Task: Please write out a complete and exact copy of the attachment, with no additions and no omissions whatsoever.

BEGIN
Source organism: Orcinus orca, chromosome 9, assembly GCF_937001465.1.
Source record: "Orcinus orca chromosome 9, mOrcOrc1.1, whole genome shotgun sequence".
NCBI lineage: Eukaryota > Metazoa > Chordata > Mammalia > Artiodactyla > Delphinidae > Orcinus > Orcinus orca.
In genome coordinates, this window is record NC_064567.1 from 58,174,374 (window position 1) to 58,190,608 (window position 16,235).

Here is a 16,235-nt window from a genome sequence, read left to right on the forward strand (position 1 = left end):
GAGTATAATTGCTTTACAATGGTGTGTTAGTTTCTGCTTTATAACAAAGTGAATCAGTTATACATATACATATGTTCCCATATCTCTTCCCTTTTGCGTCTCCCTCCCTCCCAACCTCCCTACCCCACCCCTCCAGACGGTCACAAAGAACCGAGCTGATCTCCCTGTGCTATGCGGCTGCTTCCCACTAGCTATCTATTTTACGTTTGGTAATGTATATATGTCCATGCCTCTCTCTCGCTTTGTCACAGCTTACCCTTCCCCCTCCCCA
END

Source organism: Orcinus orca, chromosome 9, assembly GCF_937001465.1.
Source record: "Orcinus orca chromosome 9, mOrcOrc1.1, whole genome shotgun sequence".
NCBI lineage: Eukaryota > Metazoa > Chordata > Mammalia > Artiodactyla > Delphinidae > Orcinus > Orcinus orca.
In genome coordinates, this window is record NC_064567.1 from 58,174,374 (window position 1) to 58,190,608 (window position 16,235).

Here is a 16,235-nt window from a genome sequence, read left to right on the forward strand (position 1 = left end):
GAGTATAATTGCTTTACAATGGTGTGTTAGTTTCTGCTTTATAACAAAGTGAATCAGTTATACATATACATATGTTCCCATATCTCTTCCCTTTTGCGTCTCCCTCCCTCCCAACCTCCCTACCCCACCCCTCCAGACGGTCACAAAGAACCGAGCTGATCTCCCTGTGCTATGCGGCTGCTTCCCACTAGCTATCTATTTTACGTTTGGTAATGTATATATGTCCATGCCTCTCTCTCGCTTTGTCACAGCTTACCCTTCCCCCTCCCCA